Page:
Help with Redundant Topologys?

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Hi this is straight off the Cisco site

This page will explain how incorrect information can be forwarded in a
redundant switched network.

In a redundant switched network it is possible for switches to learn
the wrong information. A switch can incorrectly learn that a MAC
address is on one port, when it is actually on a different port. In
this example the MAC address of Router Y is not in the MAC address
table of either switch.

Host X sends a frame directed to Router Y. Switches A and B learn the
MAC address of Host X on port 0.

The frame to Router Y is flooded on port 1 of both switches. Switches A
and B receive this information on port 1 and incorrectly learn the MAC
address of Host X on port 1. When Router Y sends a frame to Host X,
Switch A and Switch B also receive the frame and will send it out port
1. This is unnecessary, but the switches have incorrectly learned that
Host X is on port 1.

In this example the unicast frame from Router Y to Host X will be
caught in a loop.

What I cant get my head around is why/how the switches have learnt Host
X is on port 1 not port 0? Is it because the switches learn the MAC
from their port 1? That doesnt seem to make any difference.


Re: Help with Redundant Topologys?
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there are a couple of issues going on.

1. the "source" for a frame may move around the network, so switches need to
be able to overwrite a MAC to port "mapping" in their tables - think laptop
using WLAN and roaming, but there are other examples.

because transparent bridging is "transparent" a bridged packet is identical
to the original.

so - a loop means a switch may see some or all packets replicated and
appearing on multiple ports.

detecting the actual replicas is complicated given the number of potential
packets - and identical packets happen on real networks anyway.

so the only indicator of a loop is that some soource MACs appear on multiple
ports, over a short timescale, and probably "bounce" between 2 or more ports
fairly rapidly.

so - what is bridge / switch to do if you break spanning tree?

After all - you might have turned it off for a good reason..... eg it makes
a good packet generator when you want to test if your network really can
survive lots of broadcasts.

there are a couple of choices

a. "see" a MAC on a port and make it "stick" in the tables - all sorts of
wierd problems with intermittent connectivity.
b. just use the latest arrival with that source address to update the
table - susceptible to a looppacket generator.
c. do something complicated - like track "fast" changes and flag them up to
a management system (that isnt running this month), and maybe limit the rate
of change.
d. look for "loadsa broadcasts" and rate limit or shut down ports - again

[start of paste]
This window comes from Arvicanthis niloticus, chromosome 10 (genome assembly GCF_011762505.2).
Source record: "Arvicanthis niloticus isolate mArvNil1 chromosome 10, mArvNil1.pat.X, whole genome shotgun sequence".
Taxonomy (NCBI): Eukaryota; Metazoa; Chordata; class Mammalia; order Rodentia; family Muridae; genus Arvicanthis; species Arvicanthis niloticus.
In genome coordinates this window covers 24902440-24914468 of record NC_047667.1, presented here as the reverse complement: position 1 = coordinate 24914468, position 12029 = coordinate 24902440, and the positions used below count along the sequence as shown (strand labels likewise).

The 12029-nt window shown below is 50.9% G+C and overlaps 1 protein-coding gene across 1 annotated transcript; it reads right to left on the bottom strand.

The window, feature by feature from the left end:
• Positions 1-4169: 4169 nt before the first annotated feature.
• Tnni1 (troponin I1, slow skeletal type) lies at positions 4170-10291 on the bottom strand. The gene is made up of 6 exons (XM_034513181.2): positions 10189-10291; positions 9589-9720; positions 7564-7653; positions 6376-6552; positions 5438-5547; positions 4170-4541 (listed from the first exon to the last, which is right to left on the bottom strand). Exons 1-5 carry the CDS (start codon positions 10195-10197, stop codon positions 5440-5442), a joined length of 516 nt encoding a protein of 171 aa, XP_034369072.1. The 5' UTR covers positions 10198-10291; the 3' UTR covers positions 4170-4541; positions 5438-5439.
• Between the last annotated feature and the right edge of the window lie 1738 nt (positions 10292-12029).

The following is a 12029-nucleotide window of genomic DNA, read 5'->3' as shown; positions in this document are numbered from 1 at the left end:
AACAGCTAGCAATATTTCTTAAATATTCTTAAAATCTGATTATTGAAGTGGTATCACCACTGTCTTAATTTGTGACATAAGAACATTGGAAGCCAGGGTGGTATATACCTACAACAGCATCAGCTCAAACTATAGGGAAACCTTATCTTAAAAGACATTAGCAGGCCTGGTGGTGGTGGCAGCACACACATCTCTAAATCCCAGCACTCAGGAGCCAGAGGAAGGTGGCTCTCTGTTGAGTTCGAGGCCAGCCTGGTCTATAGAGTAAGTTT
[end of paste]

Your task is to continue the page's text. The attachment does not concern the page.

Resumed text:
false positives.....

c. is probably best, and some switches can do that - but it is complicated,
so usually only on high end hardware.

And the end result may be "false positives" that cause issues. And it is
only "real" when it happens within a single VLAN, so picking the port
changes out of the noise isnt easy in the general case.

and anything "clever" like this tends to break when you get wierd
topologies - my favorites are microsoft load balancing with multicast source
MAC addresses, HSRP topology changes, and Sun boxes / link aggregation
schemes that use the same MAC on all ports
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Regards - replace xyz with ntl

Re: Help with Redundant Topologys?

stephen wrote:
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Many thanks for that- so it is possible for Identical packets to be
sent at the same time?
Therefore you could have identical MAC addys in the CAM
FWIW I watched a Simpsons episode recently and they showed Marge
sending an email to Arty Ziff via a Cisco "product" taht had seen
better days!

Re: Help with Redundant Topologys?
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need to

not exactly - but copies of packets do tend to get sent (or different
packets but with identical contents)

so it can be difficult to work out which ones are valid, and which ones are
forwarded copies via another bridge.

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definitely - although in theory manufacturer assigned MACs are globally
unique - nothing breaks unless there are 2 sources in the same layer 2
domain with the same MAC - and even then some special cases are OK.

it used to be common to have the same MAC in different VLANs - DECnet boxes
forced that (and OSI - still common in telco networks).

in SNA networks often use manual MAC assignments, and the same MAC may be
used in 2 or more different places for resilience (old Token Ring idea).

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Regards - replace xyz with ntl

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